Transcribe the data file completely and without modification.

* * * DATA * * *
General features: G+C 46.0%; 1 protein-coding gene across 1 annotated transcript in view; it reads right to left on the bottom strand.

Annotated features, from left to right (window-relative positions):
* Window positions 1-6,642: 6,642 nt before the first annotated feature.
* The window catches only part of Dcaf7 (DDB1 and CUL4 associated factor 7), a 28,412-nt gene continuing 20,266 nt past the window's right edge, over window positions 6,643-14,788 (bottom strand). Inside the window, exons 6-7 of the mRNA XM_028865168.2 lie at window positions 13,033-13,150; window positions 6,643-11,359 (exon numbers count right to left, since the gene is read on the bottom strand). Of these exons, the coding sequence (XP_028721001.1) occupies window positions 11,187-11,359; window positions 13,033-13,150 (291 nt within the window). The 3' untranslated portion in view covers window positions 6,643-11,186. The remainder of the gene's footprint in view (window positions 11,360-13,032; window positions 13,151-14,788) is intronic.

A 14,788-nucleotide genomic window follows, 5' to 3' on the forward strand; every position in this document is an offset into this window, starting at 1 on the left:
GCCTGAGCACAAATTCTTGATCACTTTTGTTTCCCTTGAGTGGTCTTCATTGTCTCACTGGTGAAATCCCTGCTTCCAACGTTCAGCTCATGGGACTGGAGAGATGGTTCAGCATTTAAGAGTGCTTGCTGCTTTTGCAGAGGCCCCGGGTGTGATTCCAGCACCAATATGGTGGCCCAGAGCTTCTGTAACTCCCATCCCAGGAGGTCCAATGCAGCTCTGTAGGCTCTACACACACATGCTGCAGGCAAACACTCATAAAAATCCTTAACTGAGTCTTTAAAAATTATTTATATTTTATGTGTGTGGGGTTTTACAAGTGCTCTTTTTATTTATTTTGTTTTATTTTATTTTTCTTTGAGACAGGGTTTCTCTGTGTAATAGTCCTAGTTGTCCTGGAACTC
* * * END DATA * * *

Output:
General features: G+C 46.0%; 1 protein-coding gene across 1 annotated transcript in view; it reads right to left on the bottom strand.

Annotated features, from left to right (window-relative positions):
* Window positions 1-6,642: 6,642 nt before the first annotated feature.
* The window catches only part of Dcaf7 (DDB1 and CUL4 associated factor 7), a 28,412-nt gene continuing 20,266 nt past the window's right edge, over window positions 6,643-14,788 (bottom strand). Inside the window, exons 6-7 of the mRNA XM_028865168.2 lie at window positions 13,033-13,150; window positions 6,643-11,359 (exon numbers count right to left, since the gene is read on the bottom strand). Of these exons, the coding sequence (XP_028721001.1) occupies window positions 11,187-11,359; window positions 13,033-13,150 (291 nt within the window). The 3' untranslated portion in view covers window positions 6,643-11,186. The remainder of the gene's footprint in view (window positions 11,360-13,032; window positions 13,151-14,788) is intronic.

A 14,788-nucleotide genomic window follows, 5' to 3' on the forward strand; every position in this document is an offset into this window, starting at 1 on the left:
GCCTGAGCACAAATTCTTGATCACTTTTGTTTCCCTTGAGTGGTCTTCATTGTCTCACTGGTGAAATCCCTGCTTCCAACGTTCAGCTCATGGGACTGGAGAGATGGTTCAGCATTTAAGAGTGCTTGCTGCTTTTGCAGAGGCCCCGGGTGTGATTCCAGCACCAATATGGTGGCCCAGAGCTTCTGTAACTCCCATCCCAGGAGGTCCAATGCAGCTCTGTAGGCTCTACACACACATGCTGCAGGCAAACACTCATAAAAATCCTTAACTGAGTCTTTAAAAATTATTTATATTTTATGTGTGTGGGGTTTTACAAGTGCTCTTTTTATTTATTTTGTTTTATTTTATTTTTCTTTGAGACAGGGTTTCTCTGTGTAATAGTCCTAGTTGTCCTGGAACTC